Lecavalier in So Blue. Photo by André Cornellier, Courtesy FTA.
Feast for 40
This year marks John Neumeier’s 40th anniversary at the helm of Hamburg Ballet. To celebrate, the company has expanded its annual summer festival Hamburg Ballet-Days. HB will dance in 16 productions over the three weeks, joined by its school and two guest troupes led by former company dancers: Ivan Liska of Bavarian State Ballet and Jean-Christophe Maillot of Les Ballets de Monte-Carlo. While companies all over the world have been feting the centennial of The Rite of Spring, Neumeier, whose personal collection of Nijinsky memorabilia is legendary, has dedicated several evenings to his idol/muse. June 9–30. www.hamburgballett.de.
Neumeier rehearsing Carsten Jung in his Liliom. Photo by Holger Badekow, Courtesy HB.
Swiftly but Gently
A free series of site-specific performances around San Francisco, presented by Dancers’ Group/ONSITE, honors a local pioneer this month. Amara Tabor-Smith, a former associate artistic director of Urban Bush Women who now directs Oakland-based Deep Waters Dance Theater, pays tribute to her mentor, choreographer Ed Mock, an AIDS casualty in the 1980s. June 15–23.www.dancersgroup.org.
Amara Tabor-Smith. Photo by Alan Kimara Dixon, Courtesy Tabor-Smith.
Twenty years after his death (and 75 after his birth), Rudolf Nureyev’s impact on ballet is still felt worldwide. Tributes to the unrelentingly charismatic star have been happening all year, and this summer brings still more. In addition to a gala at the Vienna State Opera Ballet at the end of the month and a production of his Swan Lake at Teatro alla Scala later this summer, Le Palais des Congrès de Paris hosts the Noureev and Friends gala May 31–June 1. The fabulous lineup of today’s stars come from companies like the Bolshoi (Obraztsova), the Mariinsky (Kondaurova and Somova), and English National Ballet (Rojo). www.viparis.com.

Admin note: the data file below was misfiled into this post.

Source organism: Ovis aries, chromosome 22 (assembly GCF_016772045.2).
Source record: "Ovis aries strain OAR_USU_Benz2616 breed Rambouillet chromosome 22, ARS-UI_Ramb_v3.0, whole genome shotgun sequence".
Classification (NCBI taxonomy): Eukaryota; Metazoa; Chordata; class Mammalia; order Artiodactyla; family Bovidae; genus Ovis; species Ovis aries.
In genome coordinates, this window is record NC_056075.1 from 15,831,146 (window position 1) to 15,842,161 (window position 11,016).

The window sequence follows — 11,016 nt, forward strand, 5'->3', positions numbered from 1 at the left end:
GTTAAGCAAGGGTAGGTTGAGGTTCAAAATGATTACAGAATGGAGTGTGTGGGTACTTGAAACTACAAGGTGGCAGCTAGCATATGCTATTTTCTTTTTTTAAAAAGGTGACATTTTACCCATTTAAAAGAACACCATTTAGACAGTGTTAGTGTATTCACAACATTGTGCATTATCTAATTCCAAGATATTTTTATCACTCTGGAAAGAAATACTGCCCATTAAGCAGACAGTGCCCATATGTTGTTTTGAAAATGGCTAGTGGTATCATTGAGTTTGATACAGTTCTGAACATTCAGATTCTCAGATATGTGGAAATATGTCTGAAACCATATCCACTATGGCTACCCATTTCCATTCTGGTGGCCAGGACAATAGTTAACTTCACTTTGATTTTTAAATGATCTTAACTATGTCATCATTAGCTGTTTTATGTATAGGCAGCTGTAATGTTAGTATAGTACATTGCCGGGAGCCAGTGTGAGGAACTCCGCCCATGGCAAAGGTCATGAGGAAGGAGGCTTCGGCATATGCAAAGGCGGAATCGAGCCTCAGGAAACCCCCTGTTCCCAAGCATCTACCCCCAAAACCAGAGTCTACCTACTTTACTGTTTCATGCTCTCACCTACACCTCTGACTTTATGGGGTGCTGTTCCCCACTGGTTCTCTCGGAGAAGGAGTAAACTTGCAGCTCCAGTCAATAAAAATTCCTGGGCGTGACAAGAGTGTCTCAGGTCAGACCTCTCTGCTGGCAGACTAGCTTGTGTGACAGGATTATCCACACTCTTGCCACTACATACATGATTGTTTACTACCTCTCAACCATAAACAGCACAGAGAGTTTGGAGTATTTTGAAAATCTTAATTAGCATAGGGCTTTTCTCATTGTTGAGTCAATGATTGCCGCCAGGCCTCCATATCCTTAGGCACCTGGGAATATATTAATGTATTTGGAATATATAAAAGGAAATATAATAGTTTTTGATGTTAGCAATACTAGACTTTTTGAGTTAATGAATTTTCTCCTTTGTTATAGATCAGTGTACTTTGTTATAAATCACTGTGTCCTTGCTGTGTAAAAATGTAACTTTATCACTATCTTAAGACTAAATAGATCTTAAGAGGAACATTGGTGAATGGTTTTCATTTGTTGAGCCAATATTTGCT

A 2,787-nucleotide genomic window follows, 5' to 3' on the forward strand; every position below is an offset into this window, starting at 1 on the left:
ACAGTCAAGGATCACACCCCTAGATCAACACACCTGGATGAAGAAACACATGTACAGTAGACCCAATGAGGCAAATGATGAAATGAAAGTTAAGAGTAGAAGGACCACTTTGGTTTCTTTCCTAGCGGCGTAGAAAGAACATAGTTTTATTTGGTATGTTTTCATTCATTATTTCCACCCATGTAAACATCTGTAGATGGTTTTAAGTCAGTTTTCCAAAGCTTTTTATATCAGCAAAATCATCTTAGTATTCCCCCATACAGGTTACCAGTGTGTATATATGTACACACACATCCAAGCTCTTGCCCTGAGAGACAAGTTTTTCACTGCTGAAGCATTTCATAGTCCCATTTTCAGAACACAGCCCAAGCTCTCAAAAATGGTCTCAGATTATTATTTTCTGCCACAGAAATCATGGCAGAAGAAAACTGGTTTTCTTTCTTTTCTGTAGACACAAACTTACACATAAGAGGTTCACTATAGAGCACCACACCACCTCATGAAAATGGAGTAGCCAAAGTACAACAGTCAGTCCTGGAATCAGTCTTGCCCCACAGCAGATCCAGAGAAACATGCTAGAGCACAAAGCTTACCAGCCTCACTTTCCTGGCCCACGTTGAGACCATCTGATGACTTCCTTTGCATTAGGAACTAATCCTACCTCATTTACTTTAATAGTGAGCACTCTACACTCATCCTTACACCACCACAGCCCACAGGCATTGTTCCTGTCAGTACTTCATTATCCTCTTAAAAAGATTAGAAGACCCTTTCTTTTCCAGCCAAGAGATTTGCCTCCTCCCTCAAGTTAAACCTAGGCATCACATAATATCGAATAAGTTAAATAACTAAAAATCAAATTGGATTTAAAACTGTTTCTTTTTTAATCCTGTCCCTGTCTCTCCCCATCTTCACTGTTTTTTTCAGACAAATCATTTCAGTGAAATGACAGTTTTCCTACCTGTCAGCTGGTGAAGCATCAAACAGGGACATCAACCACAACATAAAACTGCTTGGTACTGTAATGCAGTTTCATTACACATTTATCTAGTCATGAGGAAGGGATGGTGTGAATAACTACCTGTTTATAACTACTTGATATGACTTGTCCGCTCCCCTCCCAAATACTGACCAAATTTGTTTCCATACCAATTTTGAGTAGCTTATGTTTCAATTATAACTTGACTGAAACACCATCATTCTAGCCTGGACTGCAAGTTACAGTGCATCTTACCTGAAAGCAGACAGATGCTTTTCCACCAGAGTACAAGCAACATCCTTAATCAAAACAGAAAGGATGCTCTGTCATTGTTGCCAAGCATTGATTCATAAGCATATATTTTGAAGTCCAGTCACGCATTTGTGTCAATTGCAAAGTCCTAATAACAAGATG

Nureyev in costume for Don Quixote. Photo by Serge Lido, DM Archives.
Three enduring goddesses of downtown dance—Sara Rudner, Vicky Shick, and Jodi Melnick—come together at The Yard June 22–30. Each one alone is glorious to behold, but together they’ll be an irresistible pileup of brainy female sensuality. Also on the agenda at Martha’s Vineyard’s largest dance festival: Faye Driscoll (see “Word Play,” April), Doug Elkins, Everett Dance Theatre, and Deborah Lohse (see “Nine Who Dared,” Nov. 2012). Without a doubt, The Yard, now helmed by former DTW chief David White, is undergoing a major revitalization.www.dancetheyard.org.
Melnick. Photo by Matthew Karas.
Forsythe: Former and Future
William Forsythe’s approach to ballet technique was revolutionary in the 1980s. His style is still often imitated, never matched. In recent years, with his own Forsythe Company, he has moved into the realm of dance theater—where whimsy and crazily delicious dancing play equal roles. His latest piece, which comes to Sadler’s Wells this month, aims to cover it all. Study #3 incorporates movement sequences, choreographic methods, music, costumes, and technical effects from 30 works spanning the last 30 years. www.sadlerswells.com.
The Forsythe Company in Study #3. Photo by Dominik Mentzos, Courtesy Sadler’s Wells.
Contributors: Suzannah Friscia, Wendy Perron, Kina Poon